We passed the level with the gladiator cells. Curious, I peered through the narrow doorway. Every door lay open. Not a soul was to be seen. My unease deepening, I decided that the remaining whole bodied fighters, mostly the winners, had been summoned to the arena as well. I said as much to Big Dog, who merely grunted in reply. His limp was more pronounced now, and I judged the steep stairs were no good for the wound in his thigh.
On the ground level, the guards urged us towards the Gate of Life, which I had hoped not to have pass under for quite some time. There were men standing at the sides of the passageway, Crixus, a figure I thought might be the other lanista, imperial officials. Crixus looked angrier than ever, and twice as impotent.
‘What is happening, dominus?’ Big Dog asked him as we passed.
‘You have as much clue as I, but something tells me that more of you are about to die,’ he retorted. He let out a sarcastic laugh. ‘I shall be ruined. Ruined!’
Even now, the piece of shit only thinks of himself, I thought, my hatred for him so strong that if I could have grabbed a weapon at that point, I would have happily died trying to take him with me.
We were ordered to walk the last few steps out of the Gate of Life. Waves of baking heat carried in from the sand. Squinting against the blinding light, I could see figures already waiting on the sand, a band of some thirty-odd figures. The winners, I thought. They were armed, which was odd. I said as much to Big Dog.
‘There are more fights coming, I know it,’ he answered.
Helping each other, hobbling, limping and even staggering, the group of us – about a dozen – made our slow entrance into the arena. A strange silence fell as we were noticed. There was none of the usual cheering, or the opposite, hurled insults. I looked up into the audience, and the faces I saw were shocked, even sympathetic. Here we were, the walking wounded, the sliced-up, stabbed and maimed, some as near to death as they had ever been – the living evidence of what their bloodlust had caused, and they did not like it.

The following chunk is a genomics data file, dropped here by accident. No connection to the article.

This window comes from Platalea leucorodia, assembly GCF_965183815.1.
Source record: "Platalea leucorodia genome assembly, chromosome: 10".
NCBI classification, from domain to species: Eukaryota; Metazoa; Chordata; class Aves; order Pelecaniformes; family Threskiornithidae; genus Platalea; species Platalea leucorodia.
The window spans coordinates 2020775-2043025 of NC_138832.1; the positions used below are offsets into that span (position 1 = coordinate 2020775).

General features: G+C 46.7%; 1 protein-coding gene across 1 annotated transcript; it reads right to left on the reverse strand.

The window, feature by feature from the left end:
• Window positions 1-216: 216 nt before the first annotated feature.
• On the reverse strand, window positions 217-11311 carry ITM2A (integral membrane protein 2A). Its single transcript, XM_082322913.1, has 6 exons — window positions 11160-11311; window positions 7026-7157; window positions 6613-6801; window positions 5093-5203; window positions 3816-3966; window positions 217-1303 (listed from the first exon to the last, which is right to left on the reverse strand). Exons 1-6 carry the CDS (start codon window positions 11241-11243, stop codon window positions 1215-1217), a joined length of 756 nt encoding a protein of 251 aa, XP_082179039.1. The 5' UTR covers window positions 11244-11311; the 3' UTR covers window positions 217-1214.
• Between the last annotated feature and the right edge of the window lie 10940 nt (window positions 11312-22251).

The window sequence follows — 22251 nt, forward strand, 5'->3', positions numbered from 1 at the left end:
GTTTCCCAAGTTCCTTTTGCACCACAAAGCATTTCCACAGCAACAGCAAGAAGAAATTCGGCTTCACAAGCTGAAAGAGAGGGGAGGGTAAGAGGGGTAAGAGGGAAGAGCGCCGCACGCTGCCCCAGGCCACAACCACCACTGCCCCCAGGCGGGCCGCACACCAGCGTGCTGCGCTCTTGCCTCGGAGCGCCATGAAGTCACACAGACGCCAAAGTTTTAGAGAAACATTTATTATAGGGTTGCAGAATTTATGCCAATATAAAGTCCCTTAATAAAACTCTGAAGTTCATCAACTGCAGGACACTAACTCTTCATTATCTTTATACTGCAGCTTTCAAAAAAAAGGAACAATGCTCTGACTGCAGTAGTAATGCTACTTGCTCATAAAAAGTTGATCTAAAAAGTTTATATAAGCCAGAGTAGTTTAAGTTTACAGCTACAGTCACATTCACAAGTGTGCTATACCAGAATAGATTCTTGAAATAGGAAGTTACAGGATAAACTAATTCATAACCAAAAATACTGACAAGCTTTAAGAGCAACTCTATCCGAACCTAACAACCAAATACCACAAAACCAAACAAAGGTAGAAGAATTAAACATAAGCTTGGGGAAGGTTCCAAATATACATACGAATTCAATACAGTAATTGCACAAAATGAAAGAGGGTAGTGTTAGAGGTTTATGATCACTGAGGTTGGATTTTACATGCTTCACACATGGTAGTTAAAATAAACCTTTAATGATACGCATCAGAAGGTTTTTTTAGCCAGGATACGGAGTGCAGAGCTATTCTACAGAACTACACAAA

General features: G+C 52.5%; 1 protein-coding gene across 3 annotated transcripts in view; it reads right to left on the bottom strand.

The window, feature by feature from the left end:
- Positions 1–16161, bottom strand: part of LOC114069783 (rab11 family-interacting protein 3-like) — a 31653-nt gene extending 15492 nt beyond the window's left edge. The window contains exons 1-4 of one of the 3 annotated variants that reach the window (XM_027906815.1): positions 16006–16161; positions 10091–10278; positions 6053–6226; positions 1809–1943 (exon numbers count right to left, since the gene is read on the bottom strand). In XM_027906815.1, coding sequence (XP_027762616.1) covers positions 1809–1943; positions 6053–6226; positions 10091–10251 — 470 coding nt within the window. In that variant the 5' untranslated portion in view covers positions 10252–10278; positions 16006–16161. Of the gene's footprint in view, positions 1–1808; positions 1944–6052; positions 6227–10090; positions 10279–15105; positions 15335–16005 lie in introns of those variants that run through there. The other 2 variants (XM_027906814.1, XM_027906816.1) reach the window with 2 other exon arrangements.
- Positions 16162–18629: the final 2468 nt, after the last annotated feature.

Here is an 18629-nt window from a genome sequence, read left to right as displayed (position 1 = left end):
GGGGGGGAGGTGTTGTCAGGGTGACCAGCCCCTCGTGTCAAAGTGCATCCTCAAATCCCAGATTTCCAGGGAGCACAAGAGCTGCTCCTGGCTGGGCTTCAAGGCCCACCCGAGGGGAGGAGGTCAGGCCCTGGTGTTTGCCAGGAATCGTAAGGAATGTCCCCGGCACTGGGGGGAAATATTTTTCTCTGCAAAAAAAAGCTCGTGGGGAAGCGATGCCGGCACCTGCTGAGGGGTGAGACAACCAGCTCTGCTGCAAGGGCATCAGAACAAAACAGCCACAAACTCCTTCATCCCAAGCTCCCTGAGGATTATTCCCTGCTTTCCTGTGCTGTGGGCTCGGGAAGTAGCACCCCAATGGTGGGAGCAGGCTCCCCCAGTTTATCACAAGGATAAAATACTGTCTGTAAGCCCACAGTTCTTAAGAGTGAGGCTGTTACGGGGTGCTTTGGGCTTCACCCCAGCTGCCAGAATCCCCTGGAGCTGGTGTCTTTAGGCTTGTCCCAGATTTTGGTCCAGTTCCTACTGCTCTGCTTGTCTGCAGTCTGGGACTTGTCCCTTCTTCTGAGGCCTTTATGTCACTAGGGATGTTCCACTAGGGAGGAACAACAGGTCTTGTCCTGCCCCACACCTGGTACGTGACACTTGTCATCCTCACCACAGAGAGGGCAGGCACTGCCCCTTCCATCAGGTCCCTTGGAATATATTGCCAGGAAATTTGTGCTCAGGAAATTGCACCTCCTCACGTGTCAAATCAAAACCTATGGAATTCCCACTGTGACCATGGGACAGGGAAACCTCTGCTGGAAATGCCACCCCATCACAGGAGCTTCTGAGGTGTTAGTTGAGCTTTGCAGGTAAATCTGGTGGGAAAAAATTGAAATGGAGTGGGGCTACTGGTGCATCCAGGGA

Just outside, tables had been arrayed with weapons and armour. Shields were stacked up against the wall. I did not count them, but judged there were enough for each of us to arm himself. When the guards urged us towards the equipment, I glanced at Big Dog, sick to my stomach.
‘He means to make us fight again.’
‘Doubtless you are right,’ said Big Dog, sounding more tired than I had ever heard him.
I felt the same way. Even if my opponent was the one-armed man, I did not think I could fight another bout, less still survive one.
After we wounded had made our way across the burning sand to the winners, the trumpets sounded again. An expectant hush fell over the audience.
A loud announcement was made. The entertainment was not over. In his wisdom, the emperor had decided that new pairings would be made. All the remaining gladiators would have to fight again, to the death.
All for the glory of Rome, the announcer crowed, and the spectators cheered their reawakened bloodlust.